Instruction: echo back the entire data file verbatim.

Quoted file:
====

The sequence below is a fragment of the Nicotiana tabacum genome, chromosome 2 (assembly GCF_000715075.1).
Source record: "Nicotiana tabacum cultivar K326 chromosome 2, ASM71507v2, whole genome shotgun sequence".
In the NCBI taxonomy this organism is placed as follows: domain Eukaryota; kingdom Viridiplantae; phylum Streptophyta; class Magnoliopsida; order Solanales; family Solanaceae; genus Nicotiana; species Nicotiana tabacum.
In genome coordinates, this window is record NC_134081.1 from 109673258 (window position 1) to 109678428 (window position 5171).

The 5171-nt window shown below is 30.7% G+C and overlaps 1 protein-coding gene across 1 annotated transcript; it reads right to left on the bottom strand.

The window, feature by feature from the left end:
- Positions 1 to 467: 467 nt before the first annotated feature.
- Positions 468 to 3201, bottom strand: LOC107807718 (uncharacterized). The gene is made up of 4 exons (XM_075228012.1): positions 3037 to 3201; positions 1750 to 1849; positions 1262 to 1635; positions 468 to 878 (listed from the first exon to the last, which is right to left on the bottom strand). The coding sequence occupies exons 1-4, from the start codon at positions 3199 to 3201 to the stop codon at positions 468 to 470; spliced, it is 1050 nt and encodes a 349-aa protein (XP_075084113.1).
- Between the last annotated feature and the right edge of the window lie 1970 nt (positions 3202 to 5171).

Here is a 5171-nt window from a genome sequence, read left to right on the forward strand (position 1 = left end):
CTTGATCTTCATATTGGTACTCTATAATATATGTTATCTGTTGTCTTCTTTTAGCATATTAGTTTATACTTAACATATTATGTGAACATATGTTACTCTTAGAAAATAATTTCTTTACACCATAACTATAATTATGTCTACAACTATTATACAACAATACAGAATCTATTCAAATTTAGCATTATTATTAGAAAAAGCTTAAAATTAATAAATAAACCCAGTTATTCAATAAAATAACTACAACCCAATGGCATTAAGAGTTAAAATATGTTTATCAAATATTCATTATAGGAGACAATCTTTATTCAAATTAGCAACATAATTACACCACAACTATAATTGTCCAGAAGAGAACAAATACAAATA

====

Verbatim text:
The sequence below is a fragment of the Nicotiana tabacum genome, chromosome 2 (assembly GCF_000715075.1).
Source record: "Nicotiana tabacum cultivar K326 chromosome 2, ASM71507v2, whole genome shotgun sequence".
In the NCBI taxonomy this organism is placed as follows: domain Eukaryota; kingdom Viridiplantae; phylum Streptophyta; class Magnoliopsida; order Solanales; family Solanaceae; genus Nicotiana; species Nicotiana tabacum.
In genome coordinates, this window is record NC_134081.1 from 109673258 (window position 1) to 109678428 (window position 5171).

The 5171-nt window shown below is 30.7% G+C and overlaps 1 protein-coding gene across 1 annotated transcript; it reads right to left on the bottom strand.

The window, feature by feature from the left end:
- Positions 1 to 467: 467 nt before the first annotated feature.
- Positions 468 to 3201, bottom strand: LOC107807718 (uncharacterized). The gene is made up of 4 exons (XM_075228012.1): positions 3037 to 3201; positions 1750 to 1849; positions 1262 to 1635; positions 468 to 878 (listed from the first exon to the last, which is right to left on the bottom strand). The coding sequence occupies exons 1-4, from the start codon at positions 3199 to 3201 to the stop codon at positions 468 to 470; spliced, it is 1050 nt and encodes a 349-aa protein (XP_075084113.1).
- Between the last annotated feature and the right edge of the window lie 1970 nt (positions 3202 to 5171).

Here is a 5171-nt window from a genome sequence, read left to right on the forward strand (position 1 = left end):
CTTGATCTTCATATTGGTACTCTATAATATATGTTATCTGTTGTCTTCTTTTAGCATATTAGTTTATACTTAACATATTATGTGAACATATGTTACTCTTAGAAAATAATTTCTTTACACCATAACTATAATTATGTCTACAACTATTATACAACAATACAGAATCTATTCAAATTTAGCATTATTATTAGAAAAAGCTTAAAATTAATAAATAAACCCAGTTATTCAATAAAATAACTACAACCCAATGGCATTAAGAGTTAAAATATGTTTATCAAATATTCATTATAGGAGACAATCTTTATTCAAATTAGCAACATAATTACACCACAACTATAATTGTCCAGAAGAGAACAAATACAAATA